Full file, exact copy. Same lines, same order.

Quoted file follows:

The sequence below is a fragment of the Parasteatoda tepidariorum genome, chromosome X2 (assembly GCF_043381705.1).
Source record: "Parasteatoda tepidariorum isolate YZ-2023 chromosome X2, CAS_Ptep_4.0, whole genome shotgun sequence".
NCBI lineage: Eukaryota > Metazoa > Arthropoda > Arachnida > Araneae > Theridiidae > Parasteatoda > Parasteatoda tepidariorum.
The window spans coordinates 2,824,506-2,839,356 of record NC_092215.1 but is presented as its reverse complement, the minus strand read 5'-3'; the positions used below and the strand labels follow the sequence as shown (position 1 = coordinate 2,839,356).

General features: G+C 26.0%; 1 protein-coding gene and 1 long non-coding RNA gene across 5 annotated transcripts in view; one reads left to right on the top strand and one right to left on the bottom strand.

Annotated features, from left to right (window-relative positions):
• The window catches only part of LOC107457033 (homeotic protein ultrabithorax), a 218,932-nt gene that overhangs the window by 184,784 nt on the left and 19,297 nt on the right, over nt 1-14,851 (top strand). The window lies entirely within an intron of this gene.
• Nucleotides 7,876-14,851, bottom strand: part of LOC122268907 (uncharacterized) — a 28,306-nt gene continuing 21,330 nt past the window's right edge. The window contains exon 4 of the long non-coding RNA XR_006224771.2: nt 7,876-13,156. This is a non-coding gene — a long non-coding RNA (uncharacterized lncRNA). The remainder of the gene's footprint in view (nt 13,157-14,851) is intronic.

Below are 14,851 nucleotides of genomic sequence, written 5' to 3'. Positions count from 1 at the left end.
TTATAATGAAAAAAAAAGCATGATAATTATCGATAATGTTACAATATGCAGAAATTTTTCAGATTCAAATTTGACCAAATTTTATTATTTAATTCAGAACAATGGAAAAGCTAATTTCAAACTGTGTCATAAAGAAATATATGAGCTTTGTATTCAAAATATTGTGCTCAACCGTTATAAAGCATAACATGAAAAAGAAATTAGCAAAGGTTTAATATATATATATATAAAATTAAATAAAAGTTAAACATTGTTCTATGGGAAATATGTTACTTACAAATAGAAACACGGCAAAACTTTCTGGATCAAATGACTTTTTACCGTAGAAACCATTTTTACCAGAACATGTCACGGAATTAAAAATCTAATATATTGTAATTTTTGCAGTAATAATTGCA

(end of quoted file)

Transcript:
The sequence below is a fragment of the Parasteatoda tepidariorum genome, chromosome X2 (assembly GCF_043381705.1).
Source record: "Parasteatoda tepidariorum isolate YZ-2023 chromosome X2, CAS_Ptep_4.0, whole genome shotgun sequence".
NCBI lineage: Eukaryota > Metazoa > Arthropoda > Arachnida > Araneae > Theridiidae > Parasteatoda > Parasteatoda tepidariorum.
The window spans coordinates 2,824,506-2,839,356 of record NC_092215.1 but is presented as its reverse complement, the minus strand read 5'-3'; the positions used below and the strand labels follow the sequence as shown (position 1 = coordinate 2,839,356).

General features: G+C 26.0%; 1 protein-coding gene and 1 long non-coding RNA gene across 5 annotated transcripts in view; one reads left to right on the top strand and one right to left on the bottom strand.

Annotated features, from left to right (window-relative positions):
• The window catches only part of LOC107457033 (homeotic protein ultrabithorax), a 218,932-nt gene that overhangs the window by 184,784 nt on the left and 19,297 nt on the right, over nt 1-14,851 (top strand). The window lies entirely within an intron of this gene.
• Nucleotides 7,876-14,851, bottom strand: part of LOC122268907 (uncharacterized) — a 28,306-nt gene continuing 21,330 nt past the window's right edge. The window contains exon 4 of the long non-coding RNA XR_006224771.2: nt 7,876-13,156. This is a non-coding gene — a long non-coding RNA (uncharacterized lncRNA). The remainder of the gene's footprint in view (nt 13,157-14,851) is intronic.

Below are 14,851 nucleotides of genomic sequence, written 5' to 3'. Positions count from 1 at the left end.
TTATAATGAAAAAAAAAGCATGATAATTATCGATAATGTTACAATATGCAGAAATTTTTCAGATTCAAATTTGACCAAATTTTATTATTTAATTCAGAACAATGGAAAAGCTAATTTCAAACTGTGTCATAAAGAAATATATGAGCTTTGTATTCAAAATATTGTGCTCAACCGTTATAAAGCATAACATGAAAAAGAAATTAGCAAAGGTTTAATATATATATATATAAAATTAAATAAAAGTTAAACATTGTTCTATGGGAAATATGTTACTTACAAATAGAAACACGGCAAAACTTTCTGGATCAAATGACTTTTTACCGTAGAAACCATTTTTACCAGAACATGTCACGGAATTAAAAATCTAATATATTGTAATTTTTGCAGTAATAATTGCA